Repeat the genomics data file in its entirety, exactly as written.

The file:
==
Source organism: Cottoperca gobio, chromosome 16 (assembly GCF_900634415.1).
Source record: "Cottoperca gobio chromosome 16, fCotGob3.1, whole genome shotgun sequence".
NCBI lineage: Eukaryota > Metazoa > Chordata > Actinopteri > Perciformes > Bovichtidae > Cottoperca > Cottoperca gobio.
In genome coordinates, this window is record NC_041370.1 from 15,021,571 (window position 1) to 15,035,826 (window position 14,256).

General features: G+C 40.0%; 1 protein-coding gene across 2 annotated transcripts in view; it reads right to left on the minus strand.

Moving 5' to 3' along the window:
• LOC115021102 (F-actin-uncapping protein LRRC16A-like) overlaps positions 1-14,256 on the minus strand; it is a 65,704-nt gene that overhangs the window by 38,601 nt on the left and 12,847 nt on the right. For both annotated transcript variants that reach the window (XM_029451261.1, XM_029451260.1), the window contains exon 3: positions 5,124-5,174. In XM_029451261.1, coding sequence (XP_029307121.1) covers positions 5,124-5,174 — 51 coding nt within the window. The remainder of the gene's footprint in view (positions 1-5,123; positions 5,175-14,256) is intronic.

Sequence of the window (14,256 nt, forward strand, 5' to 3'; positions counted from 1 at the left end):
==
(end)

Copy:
Source organism: Cottoperca gobio, chromosome 16 (assembly GCF_900634415.1).
Source record: "Cottoperca gobio chromosome 16, fCotGob3.1, whole genome shotgun sequence".
NCBI lineage: Eukaryota > Metazoa > Chordata > Actinopteri > Perciformes > Bovichtidae > Cottoperca > Cottoperca gobio.
In genome coordinates, this window is record NC_041370.1 from 15,021,571 (window position 1) to 15,035,826 (window position 14,256).

General features: G+C 40.0%; 1 protein-coding gene across 2 annotated transcripts in view; it reads right to left on the minus strand.

Moving 5' to 3' along the window:
• LOC115021102 (F-actin-uncapping protein LRRC16A-like) overlaps positions 1-14,256 on the minus strand; it is a 65,704-nt gene that overhangs the window by 38,601 nt on the left and 12,847 nt on the right. For both annotated transcript variants that reach the window (XM_029451261.1, XM_029451260.1), the window contains exon 3: positions 5,124-5,174. In XM_029451261.1, coding sequence (XP_029307121.1) covers positions 5,124-5,174 — 51 coding nt within the window. The remainder of the gene's footprint in view (positions 1-5,123; positions 5,175-14,256) is intronic.

Sequence of the window (14,256 nt, forward strand, 5' to 3'; positions counted from 1 at the left end):